I read They by Kay Dick (published in 1977) as one of my 20 books of summer (this is no 7, and I’ve nearly finished books 8 and 9, though that still leaves a lot of reading for August!).

I’m quite fond of dystopian fiction, and this novella has been ‘rediscovered’ after being out of print for many years. I found it completely impenetrable, however, though it was mercifully short (I feel I write these words too often!). I was expecting a coherent novel, which would hang together as a single narrative, but this isn’t what we get: instead it’s more like a loosely themed bunch of short stories.

There are weird similarities with the Russian novel We that I co-incidentally read earlier this summer (not as part of an intentional dystopian theme). They shares the unspoken sense of menace, the characters have a similar lack of agency and, again, there is that constant looming threat of consciousnesses being hijacked and memories removed by a repressive ‘Other’. Dick was gay, so it’s hard not to read it as a response to the repressiveness of English society at the time.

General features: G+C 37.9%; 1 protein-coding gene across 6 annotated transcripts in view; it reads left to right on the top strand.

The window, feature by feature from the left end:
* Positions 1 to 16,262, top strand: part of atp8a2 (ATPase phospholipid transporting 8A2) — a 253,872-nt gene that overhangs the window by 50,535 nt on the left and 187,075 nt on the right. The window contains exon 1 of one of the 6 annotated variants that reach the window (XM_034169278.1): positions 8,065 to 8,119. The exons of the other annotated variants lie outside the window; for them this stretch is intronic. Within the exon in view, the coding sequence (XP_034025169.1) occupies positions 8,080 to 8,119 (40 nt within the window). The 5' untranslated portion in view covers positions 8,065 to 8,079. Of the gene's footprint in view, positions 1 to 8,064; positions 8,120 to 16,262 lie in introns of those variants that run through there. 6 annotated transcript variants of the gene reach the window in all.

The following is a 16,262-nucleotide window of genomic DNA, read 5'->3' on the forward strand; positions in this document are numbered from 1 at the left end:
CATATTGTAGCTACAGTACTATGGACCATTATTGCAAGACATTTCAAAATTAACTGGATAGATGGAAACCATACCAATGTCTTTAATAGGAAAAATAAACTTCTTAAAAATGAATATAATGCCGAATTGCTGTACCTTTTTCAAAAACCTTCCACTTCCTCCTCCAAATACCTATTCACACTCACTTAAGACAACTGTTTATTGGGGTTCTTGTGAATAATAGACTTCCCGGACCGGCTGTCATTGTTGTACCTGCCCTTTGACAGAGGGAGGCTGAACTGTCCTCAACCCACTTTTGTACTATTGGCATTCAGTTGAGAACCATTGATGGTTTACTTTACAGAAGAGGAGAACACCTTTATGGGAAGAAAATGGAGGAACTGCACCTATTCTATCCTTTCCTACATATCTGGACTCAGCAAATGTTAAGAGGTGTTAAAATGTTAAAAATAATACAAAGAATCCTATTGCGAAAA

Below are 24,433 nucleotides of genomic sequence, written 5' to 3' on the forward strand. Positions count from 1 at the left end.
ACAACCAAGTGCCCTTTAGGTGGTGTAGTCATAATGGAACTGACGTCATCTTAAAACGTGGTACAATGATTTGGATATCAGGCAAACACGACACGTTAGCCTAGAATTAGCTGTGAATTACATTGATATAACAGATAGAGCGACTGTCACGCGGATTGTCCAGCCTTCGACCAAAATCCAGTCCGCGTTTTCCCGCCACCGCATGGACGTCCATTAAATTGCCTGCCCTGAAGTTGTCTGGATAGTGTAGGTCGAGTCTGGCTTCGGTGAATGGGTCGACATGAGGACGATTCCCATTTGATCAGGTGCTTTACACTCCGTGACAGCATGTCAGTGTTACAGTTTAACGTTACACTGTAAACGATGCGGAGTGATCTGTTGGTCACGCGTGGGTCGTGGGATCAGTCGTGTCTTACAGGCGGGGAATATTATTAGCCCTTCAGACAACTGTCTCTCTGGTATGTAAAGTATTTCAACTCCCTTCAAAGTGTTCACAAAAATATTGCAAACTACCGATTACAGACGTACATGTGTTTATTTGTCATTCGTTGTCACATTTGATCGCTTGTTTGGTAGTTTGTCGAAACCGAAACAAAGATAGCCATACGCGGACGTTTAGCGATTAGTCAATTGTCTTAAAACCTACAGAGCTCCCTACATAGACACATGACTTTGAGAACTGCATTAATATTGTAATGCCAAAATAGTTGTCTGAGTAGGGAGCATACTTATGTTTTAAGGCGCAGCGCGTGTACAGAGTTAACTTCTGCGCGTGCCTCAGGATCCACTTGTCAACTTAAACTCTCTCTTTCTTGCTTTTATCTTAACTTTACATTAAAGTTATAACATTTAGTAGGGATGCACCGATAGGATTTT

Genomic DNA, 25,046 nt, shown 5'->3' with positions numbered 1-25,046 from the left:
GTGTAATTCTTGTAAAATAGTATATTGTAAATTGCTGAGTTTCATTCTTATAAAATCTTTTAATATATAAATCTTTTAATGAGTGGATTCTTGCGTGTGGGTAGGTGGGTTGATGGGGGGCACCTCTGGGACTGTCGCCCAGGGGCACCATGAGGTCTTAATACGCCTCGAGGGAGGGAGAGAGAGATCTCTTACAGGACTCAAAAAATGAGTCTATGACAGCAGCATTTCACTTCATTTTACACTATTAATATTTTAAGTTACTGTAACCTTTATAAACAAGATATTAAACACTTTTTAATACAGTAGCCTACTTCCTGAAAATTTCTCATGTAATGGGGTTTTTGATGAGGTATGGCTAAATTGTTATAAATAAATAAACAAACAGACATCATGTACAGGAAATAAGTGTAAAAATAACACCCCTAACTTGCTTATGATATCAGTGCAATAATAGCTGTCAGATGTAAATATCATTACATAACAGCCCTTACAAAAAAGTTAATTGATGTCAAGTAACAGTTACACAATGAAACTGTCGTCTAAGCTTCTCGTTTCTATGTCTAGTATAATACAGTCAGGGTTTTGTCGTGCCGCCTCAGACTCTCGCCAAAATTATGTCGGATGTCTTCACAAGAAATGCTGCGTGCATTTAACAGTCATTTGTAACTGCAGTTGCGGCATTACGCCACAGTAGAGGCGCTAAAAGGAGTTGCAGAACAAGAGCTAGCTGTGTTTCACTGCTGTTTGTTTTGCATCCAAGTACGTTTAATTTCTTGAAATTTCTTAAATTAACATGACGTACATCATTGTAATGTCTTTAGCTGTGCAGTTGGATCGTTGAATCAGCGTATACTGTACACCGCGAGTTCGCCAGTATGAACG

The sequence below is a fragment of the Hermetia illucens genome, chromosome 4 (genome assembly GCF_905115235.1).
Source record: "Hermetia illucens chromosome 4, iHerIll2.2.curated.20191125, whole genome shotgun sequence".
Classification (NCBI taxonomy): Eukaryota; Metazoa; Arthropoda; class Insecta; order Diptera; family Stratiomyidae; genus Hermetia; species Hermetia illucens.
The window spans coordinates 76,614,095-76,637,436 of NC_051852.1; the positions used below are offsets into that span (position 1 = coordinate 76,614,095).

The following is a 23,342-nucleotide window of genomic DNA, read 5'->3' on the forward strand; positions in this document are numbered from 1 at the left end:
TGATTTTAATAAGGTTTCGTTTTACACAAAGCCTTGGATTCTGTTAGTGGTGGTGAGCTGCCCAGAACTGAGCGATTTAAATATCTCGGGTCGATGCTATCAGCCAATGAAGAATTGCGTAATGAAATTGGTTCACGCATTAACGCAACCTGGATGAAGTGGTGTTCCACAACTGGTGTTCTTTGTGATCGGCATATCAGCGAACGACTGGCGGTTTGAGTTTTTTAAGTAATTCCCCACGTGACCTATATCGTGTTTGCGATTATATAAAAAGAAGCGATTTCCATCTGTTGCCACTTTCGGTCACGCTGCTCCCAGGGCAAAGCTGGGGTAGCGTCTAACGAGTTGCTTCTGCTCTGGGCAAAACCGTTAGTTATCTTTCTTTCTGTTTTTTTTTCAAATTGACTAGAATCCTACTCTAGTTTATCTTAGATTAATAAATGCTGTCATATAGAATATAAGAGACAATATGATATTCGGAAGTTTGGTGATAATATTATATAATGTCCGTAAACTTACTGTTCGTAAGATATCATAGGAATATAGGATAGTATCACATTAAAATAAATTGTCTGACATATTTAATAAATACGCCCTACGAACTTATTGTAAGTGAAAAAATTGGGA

The characters are constantly in fear of the arrival of a nebulous, murderous anti-intellectual mob. ‘They’ hate single people and people who live alone, they hate artists, they hate writers and they really hate needlecrafts.

However, the sentences were so staccato and so drained of description that I couldn’t get a handle on any character or any of the locations or action. The characters epitomize the English middle-class of the time (and don’t actually seem all that intellectual or bohemian, though that’s the look they’re going for): they drink tea and eat cake A LOT and go for walks and sometimes spot ‘them’: the menacing, murderous, encroaching anti-culture mob. (It reminded me a bit of Brexit!) Onwards and upwards…

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